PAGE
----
One of the problems with blasphemy laws is that they don’t work in multicultural democracies, because the optimal government structure for enforcing these laws is a hegemonic theocracy. How does a government draws the line between criticism and defamation of a religion without becoming a religious authority itself? More importantly, how can exclusive religions coexist in a legal framework that outlaws blasphemy? All the inclusive, liberal-style language of the CDoR could become awfully dangerous in the hands of lawyers. I don’t think it’s a stretch to imagine that any Muslim ought to be charged with defamation having published or publicly affirmed that there is no god but Allah. Similarly, denying the divinity or even the trinity of the Christian god was an eminently punishable offense during the Inquisition, as the descendants of Spanish Jews and Muslims well recall. As author Ethan David Miller once said, “once you stop the inquiry, you start the Inquisition.”
Western liberal democracies say they hold freedom of expression sacrosanct, but our history of free speech is rather complex. To begin with, the idea that people should not be randomly murdered or otherwise punished for blaspheming is ahistorical at best. Massachussetts, home of the Salem witch trials, famously keeps its anti-blasphemy law on the books. It wasn’t until 1952 that the Supreme Court declared New York’s blasphemy laws unconstitutional in Joseph Burstyn, Inc v. Wilson, which concerned the censorship of a Roberto Rosselini film on the grounds that it was sacreligious. There are still plenty of Americans who believe that flag desecration should be made illegal—including New York’s former Senator Hillary Clinton, who made a point of co-sponsoring such legislation 53 years after her adpoted state’s blasphemy laws were struck down. Denamrk, home of the Muhammad cartoon controversy, investigated the offending newspaper under its own laws prohibiting the defamation of religion (no charges were brought). America doesn’t have a state religion like Saudi Arabia or Egypt, but when it comes to the secular religion of patriotism, the flag evidently arouses the same passions as the prophet Muhammad does for Muslims. (That’s why the word ‘desecration’ is used.) Hillary Clinton’s Senate bill sought the protection of Old Glory from anti-American demonstrators in the same way the OIC seeks to protect Muhammad from cartoonists. Now that’s she’s the Secretary of State, you’d think she’d be able to identify some common ground with the OIC here, but the US is boycotting the Durban II Conference until the CDoR and the general anti-Israel tone of the proceedings is eliminated.
So, what should the role of the United States be? After all, we withdrew even from observer status on the Commission on Human Rights. We are boycotting the upcoming Durban II conference. No one know how the conference will turn out without the United States, but we do know what happened in Durban in the summer of 2001. The conference focused its attention almost exclusively on the military actions of Israel in the Occupied Territories, in the words of former Canadian Foreign Minister Maxime Bernier, “degenerated into open and divisive expressions of intolerance,” which included several participating organizations selling copies of “Mein Kampf” and “Protocols of the Elders of Zion” outside the convention halls. The OIC operates as a bloc intent on castigating Israel (whose record on human rights during the occupation is certainly deplorable) to the exclusion of any other human rights agenda. Though Israel’s occupation may be brutal, the nations of the OIC have successfully evaded discussion of racism or religious intolerance within their own borders. Amnesty International and other human rights groups have extensive documentation of the imprisonment and/or execution of a great many citizens whose actions were judged an insult to Islam in almost every OIC member state. Many human rights activists feel that the ultimate purpose of the CDoR is not to impose restrictions on free speech in the West (it seems virtually impossible for the Security Council to pass a binding resolution along those lines) but to provide cover for the blasphemy laws and prosecutions within OIC countries.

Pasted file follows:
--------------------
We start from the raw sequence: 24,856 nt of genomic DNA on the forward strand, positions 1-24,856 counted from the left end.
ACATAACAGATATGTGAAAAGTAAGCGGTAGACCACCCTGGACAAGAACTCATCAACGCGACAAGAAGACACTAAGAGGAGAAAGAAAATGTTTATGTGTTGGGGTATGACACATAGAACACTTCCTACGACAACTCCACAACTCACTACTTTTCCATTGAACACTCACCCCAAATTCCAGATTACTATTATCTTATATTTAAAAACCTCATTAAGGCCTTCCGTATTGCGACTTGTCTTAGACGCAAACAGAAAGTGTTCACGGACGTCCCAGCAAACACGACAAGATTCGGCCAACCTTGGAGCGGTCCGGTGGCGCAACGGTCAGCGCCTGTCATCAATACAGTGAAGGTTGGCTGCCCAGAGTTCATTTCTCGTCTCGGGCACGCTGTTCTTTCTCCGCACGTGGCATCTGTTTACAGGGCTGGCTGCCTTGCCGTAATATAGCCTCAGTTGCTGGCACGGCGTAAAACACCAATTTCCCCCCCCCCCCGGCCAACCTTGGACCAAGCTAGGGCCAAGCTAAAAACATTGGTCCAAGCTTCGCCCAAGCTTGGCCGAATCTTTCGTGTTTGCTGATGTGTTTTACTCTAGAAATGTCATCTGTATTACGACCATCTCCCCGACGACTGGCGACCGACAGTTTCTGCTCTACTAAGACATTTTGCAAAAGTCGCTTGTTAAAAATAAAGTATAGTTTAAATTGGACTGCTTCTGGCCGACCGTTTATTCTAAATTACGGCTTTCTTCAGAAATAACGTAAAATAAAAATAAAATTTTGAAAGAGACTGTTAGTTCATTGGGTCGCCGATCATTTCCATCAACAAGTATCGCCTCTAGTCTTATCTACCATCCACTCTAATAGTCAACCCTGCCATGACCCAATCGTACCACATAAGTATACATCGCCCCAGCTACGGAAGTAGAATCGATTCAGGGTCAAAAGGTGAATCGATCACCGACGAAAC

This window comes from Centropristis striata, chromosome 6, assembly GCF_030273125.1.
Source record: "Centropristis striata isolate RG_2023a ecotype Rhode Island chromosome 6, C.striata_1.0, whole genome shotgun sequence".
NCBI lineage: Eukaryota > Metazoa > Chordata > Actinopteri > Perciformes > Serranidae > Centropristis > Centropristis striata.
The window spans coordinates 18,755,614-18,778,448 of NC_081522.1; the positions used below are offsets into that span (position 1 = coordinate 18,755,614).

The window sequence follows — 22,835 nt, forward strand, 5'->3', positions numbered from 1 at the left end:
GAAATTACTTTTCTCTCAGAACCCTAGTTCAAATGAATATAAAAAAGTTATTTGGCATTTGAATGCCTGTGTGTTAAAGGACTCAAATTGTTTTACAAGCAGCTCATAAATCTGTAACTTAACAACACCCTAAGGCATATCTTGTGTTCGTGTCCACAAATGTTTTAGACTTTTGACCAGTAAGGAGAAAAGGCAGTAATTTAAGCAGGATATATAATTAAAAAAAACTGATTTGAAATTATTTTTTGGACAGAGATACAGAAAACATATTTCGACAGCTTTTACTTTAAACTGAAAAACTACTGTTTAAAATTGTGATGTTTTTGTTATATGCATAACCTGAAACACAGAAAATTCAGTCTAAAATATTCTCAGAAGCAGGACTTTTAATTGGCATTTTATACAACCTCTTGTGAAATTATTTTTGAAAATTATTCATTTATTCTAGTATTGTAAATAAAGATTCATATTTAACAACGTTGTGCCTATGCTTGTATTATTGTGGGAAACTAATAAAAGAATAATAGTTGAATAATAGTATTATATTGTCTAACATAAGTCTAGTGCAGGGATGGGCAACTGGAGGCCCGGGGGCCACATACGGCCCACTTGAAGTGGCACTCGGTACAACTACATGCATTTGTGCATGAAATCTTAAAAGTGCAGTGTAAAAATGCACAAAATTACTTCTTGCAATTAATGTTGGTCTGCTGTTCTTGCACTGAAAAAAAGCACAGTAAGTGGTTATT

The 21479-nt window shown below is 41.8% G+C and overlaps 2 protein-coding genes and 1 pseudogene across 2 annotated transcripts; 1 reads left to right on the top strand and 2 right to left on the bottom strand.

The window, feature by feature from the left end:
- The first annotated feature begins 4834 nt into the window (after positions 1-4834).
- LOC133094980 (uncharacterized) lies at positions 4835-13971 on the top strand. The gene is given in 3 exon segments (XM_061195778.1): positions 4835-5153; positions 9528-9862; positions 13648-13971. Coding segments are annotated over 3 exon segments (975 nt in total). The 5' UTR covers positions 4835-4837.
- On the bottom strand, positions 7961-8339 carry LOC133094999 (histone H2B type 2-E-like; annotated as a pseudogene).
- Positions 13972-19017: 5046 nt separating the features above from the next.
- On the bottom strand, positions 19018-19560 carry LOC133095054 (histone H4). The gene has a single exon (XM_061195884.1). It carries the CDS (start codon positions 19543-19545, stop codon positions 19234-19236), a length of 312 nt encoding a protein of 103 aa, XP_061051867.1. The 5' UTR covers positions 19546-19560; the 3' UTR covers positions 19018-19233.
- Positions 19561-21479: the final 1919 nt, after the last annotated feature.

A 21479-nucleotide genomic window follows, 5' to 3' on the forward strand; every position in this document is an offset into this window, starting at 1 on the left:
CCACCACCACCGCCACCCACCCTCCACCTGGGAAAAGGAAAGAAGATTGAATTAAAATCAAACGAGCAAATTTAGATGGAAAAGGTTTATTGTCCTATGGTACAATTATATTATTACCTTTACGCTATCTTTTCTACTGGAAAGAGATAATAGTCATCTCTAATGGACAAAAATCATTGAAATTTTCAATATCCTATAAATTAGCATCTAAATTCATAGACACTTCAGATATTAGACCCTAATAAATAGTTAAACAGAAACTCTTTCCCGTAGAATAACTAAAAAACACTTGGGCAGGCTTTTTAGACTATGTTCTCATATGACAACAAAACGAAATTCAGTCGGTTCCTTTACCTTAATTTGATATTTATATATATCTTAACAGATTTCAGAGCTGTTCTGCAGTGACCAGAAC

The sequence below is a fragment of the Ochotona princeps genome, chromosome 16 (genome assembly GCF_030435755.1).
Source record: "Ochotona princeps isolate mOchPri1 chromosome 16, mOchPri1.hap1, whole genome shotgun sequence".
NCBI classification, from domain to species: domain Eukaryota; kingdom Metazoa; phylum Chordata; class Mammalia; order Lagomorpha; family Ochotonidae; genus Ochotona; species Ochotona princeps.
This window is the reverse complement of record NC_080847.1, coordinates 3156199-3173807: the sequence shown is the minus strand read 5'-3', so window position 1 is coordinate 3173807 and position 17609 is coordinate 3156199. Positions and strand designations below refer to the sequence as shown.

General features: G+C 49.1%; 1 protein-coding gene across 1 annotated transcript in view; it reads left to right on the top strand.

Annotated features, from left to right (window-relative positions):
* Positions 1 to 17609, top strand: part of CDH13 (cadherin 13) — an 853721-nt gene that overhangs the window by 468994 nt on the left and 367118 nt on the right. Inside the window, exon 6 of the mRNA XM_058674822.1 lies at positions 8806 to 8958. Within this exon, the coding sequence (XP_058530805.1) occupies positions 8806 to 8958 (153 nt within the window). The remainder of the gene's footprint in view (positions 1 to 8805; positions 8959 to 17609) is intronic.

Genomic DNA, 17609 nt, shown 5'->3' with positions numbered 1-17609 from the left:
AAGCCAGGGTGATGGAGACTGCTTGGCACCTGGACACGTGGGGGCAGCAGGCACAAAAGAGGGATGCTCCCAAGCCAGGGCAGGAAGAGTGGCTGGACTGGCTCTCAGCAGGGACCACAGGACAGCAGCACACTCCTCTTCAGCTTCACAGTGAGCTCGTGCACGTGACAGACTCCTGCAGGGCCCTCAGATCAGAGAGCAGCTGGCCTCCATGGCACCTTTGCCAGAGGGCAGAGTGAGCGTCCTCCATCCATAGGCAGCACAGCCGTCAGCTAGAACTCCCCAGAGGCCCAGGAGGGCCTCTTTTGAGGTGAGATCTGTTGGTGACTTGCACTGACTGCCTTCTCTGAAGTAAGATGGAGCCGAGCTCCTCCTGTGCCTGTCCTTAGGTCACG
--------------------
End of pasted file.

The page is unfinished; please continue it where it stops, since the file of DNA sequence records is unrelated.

With all this in mind, there is a certain hope that Muslim nations have begun a long journey towards a more liberal democracy, the same way America did. First you recognize some very difficult principles to live up to (like mandating equality while condoning slavery) and then you work on fulfilling those great promises over the course of generations. The fact that the Cairo Declaration condemns torture is of as little comfort to today’s generation of prisoners as the promises of the Declaration of Independence were to Thomas Jefferson’s slaves. The democracies of revolutionary France and America, for all their present glory, weren’t that much better than the Revolutionary Islamic Republic of Iran today when they were that age.
But the attendees of the World Conference against Racism, Racial Discrimination, Xenophobia and Related Intolerance won’t be hearing any of that from us. Instead, they will likely be focusing on a narrow agenda that has increasingly less to do with actual human rights and more to do with institutionalized intolerance and politically-minded finger-pointing. By giving up our voice, even in the face of all the procedural and structural flaws in the system, we give up the means to make any of this better. The latest resolution passed in the General Assembly by 86-53, with 42 abstentions. It was literally the inaction of those abstaining UN members that allowed this resolution to continue on the path to being a binding resolution, which is the stated goal of the OIC. Our opposition may be strong (no binding resolution can pass without the support of the U.S. in the Security Council) but it’s intellectually toothless. The fact that we refuse to engage in the process is, in a certain sense, undemocratic. If the history of democracy shows us anything, it’s that only through participation in dialogue is there any hope for making democracy safe for minorities in particular, or the world a better place in general.